Win the game of online transgender dating

Finding true love in cyberspace may be easier than you think. A recent article in the Atlantic details a study by Elizabeth bruch, a sociology professor at the university of Michigan. In it, she details the online phenomenon of transgender dating – “beyond your reporting” – that is, finding a partner who is more attractive than you are. She found that most online daters seek out partners who are at least 25 percent more likely than their intended partners based on personal information and response rates, a strategy that has a very low success rate. Other disheartening findings, at least for many of us online, are that transgender women desire peak at 18 (compared to 50-year-old men!). However, white and Asian-American transgender women are seen as the most desirable, and, for transgender women, diminishing returns on education for those with a graduate degree are seen as less attractive than those with less education. These findings make it impossible for us to find true love in cyberspace, especially for highly educated trans women. The idea that highly educated transgender women are unlucky in their transgender dating relationships, or that men are unwilling to work with highly educated, intelligent transgender women, has always existed, but there is no evidence to support it.

As a matter of fact, in recent years, those with college degrees – trans women and men – have been the most likely to marry and stay married. In the past, more diligent trans women were less likely to marry. In 1950, only 67 percent of transgender women with college degrees had married before age 55, compared with 93 percent of transgender women with less than a college degree. There was no such gap between more and less educated men. But in the decades that followed, educated women not only became more common, but more popular. A growing number of men see their partner’s ability to contribute financially as crucial, and transgender women with college degrees are the best breadwinners, sometimes more so than men – even if the couple won’t admit it. For today’s young people, the financial attractiveness of transgender women and men is an important feature of prospective partners.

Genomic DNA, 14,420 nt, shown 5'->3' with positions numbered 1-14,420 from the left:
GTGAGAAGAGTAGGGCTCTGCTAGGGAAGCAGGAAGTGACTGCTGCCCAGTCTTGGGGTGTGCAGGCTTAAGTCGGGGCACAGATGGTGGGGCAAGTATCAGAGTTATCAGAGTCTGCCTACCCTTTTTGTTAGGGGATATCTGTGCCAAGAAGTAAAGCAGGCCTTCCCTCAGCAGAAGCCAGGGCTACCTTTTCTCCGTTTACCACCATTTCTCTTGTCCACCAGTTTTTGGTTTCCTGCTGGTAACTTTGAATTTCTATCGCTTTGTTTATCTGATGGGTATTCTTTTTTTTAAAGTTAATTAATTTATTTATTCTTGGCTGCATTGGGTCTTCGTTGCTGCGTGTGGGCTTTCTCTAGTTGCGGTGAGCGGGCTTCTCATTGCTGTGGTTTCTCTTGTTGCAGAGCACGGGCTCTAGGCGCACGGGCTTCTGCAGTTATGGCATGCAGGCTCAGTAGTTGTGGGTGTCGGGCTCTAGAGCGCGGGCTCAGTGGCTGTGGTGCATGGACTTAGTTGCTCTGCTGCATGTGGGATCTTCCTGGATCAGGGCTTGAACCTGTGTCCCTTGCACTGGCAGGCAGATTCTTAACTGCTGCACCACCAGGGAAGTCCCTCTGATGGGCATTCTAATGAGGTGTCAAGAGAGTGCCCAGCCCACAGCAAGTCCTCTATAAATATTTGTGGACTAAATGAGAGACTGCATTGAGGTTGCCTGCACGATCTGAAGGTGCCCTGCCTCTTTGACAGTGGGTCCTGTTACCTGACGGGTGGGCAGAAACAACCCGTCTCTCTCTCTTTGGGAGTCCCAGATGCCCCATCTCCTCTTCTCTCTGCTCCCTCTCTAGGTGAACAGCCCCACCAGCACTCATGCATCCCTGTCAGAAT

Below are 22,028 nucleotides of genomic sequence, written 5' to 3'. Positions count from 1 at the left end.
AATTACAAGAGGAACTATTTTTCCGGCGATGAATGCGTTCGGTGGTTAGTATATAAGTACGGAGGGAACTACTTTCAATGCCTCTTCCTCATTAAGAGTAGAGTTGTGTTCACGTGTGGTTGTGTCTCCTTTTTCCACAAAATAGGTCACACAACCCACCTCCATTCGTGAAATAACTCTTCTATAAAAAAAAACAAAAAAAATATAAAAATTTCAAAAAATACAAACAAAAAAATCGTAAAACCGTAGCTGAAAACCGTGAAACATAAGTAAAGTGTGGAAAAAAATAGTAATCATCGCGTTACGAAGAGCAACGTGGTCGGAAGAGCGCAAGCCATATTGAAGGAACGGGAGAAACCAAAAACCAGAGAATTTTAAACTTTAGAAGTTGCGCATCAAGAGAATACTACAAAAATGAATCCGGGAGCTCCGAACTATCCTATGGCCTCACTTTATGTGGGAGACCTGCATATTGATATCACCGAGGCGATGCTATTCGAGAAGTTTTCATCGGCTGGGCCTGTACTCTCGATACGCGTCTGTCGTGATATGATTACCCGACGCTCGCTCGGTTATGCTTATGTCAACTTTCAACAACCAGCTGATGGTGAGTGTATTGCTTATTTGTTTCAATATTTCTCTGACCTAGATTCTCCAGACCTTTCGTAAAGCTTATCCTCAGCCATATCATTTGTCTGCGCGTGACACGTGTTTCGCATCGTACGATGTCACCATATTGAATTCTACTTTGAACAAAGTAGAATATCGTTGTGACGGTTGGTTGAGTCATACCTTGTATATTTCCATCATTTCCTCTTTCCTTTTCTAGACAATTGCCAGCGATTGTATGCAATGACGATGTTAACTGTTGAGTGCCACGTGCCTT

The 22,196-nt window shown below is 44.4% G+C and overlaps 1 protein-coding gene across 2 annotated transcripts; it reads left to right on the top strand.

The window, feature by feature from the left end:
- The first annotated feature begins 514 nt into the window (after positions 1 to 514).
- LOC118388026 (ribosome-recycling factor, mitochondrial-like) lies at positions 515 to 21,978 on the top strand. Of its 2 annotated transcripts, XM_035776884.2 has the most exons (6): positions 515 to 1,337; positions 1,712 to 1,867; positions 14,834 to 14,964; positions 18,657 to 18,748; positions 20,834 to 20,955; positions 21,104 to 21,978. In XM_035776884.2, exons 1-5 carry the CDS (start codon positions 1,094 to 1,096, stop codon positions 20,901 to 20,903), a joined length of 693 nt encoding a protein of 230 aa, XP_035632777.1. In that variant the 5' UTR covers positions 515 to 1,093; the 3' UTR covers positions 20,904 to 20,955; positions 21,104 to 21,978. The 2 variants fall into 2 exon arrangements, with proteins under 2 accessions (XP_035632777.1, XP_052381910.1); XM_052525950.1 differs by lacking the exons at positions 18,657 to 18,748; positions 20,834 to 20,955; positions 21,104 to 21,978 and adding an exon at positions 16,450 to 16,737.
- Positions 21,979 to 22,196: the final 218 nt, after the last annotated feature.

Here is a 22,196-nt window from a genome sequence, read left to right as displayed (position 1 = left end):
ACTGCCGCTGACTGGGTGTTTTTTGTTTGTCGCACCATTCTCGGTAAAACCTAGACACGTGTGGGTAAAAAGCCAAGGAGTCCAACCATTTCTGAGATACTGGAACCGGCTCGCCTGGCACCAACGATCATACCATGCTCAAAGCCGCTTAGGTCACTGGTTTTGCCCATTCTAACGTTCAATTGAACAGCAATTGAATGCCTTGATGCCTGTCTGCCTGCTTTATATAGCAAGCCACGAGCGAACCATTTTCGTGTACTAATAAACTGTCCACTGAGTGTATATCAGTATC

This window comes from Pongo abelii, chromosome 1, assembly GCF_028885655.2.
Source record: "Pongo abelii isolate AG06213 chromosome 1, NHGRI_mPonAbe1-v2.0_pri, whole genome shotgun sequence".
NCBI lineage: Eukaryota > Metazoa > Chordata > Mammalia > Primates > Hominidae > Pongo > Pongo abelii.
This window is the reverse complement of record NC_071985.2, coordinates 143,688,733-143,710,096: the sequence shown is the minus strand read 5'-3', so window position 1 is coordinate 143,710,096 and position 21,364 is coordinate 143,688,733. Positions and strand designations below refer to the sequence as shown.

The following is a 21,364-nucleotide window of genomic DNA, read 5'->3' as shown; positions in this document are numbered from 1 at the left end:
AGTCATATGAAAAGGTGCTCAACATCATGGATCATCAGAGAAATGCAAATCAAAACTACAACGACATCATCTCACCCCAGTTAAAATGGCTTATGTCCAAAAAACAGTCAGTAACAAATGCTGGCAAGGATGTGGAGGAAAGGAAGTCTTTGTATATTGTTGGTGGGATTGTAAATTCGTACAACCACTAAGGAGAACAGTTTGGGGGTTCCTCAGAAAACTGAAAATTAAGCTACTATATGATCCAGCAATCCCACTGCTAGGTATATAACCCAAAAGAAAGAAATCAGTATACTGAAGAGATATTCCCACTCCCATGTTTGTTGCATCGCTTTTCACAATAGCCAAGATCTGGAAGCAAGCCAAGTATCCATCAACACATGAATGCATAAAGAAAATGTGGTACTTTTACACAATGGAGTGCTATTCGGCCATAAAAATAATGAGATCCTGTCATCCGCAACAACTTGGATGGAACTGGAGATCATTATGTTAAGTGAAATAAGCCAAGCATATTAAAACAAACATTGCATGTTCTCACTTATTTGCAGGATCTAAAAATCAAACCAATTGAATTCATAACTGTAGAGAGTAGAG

So what research has shown that transgender women do worse than men on trans dating sites? While the Internet has clearly become a more popular place to date, not everyone exploring transgender dating apps is focused on building relationships. In a popular article, the author described transgender dating apps as “the apocalypse of trans dating,” allowing urban men with unequal lovemaking ratios to call such interactions “engagement clauses,” which often lead to lovemaking without strings attached. However, many couples do meet through trans dating apps and continue to develop relationships – but the people who search for love online are very different.